A new mapping system by the Florida Geological Survey may help identify where sinkholes are likely to form.
The $1.1 million program will begin next month, according to Professional Geologist Clint Kromhout, and is partially funded by a grant from the Federal Emergency Management Agency.
Kromhout tells Local 6 FEMA first contacted the FGS after Tropical Storm Debby in 2012. Debby dumped record rainfall across much of the state, resulting in numerous sinkholes.
Florida leads the nation in sinkholes, and according to Kromhout, it's difficult to predict when or where one may happen. Kromhout says his agency does not have an accurate estimate of the number of sinkholes that happen in Florida yearly. That's because many likely happen in unpopulated areas and are not reported.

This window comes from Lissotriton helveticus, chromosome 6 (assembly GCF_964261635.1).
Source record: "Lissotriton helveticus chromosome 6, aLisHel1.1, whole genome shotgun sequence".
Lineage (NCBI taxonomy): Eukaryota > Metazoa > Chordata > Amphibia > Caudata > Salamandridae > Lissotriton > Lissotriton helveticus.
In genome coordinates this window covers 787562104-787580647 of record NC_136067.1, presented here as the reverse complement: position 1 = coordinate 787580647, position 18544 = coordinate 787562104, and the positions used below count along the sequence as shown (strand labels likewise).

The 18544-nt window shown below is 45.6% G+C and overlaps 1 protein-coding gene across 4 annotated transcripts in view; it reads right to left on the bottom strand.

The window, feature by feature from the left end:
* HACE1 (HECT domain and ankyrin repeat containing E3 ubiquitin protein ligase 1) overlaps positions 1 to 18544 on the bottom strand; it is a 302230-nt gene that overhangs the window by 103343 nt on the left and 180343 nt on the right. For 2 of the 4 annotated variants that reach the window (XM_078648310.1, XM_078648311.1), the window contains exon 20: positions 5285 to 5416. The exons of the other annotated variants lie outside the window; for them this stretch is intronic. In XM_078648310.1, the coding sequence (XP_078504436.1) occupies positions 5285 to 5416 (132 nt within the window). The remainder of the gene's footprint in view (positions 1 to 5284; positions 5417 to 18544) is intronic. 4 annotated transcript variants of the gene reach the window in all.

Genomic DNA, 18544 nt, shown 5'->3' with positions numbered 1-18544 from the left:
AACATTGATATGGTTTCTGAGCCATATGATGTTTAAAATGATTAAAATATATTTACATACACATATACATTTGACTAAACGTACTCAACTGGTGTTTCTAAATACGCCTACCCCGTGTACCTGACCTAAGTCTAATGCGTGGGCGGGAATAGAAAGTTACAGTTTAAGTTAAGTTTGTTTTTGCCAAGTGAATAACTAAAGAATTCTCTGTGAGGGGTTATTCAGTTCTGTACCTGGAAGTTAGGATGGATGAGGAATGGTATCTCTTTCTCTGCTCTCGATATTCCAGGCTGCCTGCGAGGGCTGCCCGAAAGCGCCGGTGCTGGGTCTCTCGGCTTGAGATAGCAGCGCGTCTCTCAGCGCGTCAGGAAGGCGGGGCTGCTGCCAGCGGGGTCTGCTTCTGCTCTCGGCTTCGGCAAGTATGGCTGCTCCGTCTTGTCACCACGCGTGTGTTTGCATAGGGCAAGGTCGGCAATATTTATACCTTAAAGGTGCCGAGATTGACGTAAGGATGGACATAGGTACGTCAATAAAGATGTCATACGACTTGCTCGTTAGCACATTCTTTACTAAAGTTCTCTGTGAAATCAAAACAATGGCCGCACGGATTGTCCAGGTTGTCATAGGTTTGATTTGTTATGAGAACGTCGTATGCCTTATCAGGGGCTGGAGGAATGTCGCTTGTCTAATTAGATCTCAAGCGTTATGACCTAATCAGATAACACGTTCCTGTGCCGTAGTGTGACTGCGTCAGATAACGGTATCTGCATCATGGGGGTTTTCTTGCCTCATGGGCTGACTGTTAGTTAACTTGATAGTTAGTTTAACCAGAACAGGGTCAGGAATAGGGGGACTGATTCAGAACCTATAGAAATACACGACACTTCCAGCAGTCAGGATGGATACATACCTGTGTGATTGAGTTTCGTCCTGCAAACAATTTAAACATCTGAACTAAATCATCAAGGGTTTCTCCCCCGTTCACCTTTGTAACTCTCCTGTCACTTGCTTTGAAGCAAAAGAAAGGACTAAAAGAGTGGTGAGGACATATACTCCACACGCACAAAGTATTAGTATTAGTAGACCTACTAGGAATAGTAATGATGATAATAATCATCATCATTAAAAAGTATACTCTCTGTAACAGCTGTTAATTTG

This study will first focus on Suwanne, Hamilton and Columbia counties. Kromhout says these areas where chosen because they are geologically diverse.
Geologists will collect samples from limestone, as well as the sediment on top of that limestone. Depth of aquifer will also be studied.
Sinkholes from when the limestone that makes up our landscape dissolves from carbonic acid in rain. That creates a void in space, and when the overlying sediments, like sand, clay and soil, become too heavy, the ground collapses. Sinkholes typically increase when we see heavy rain after an extended dry period.
Kromhout tells Local 6 a statewide map should be available in the next two to three years.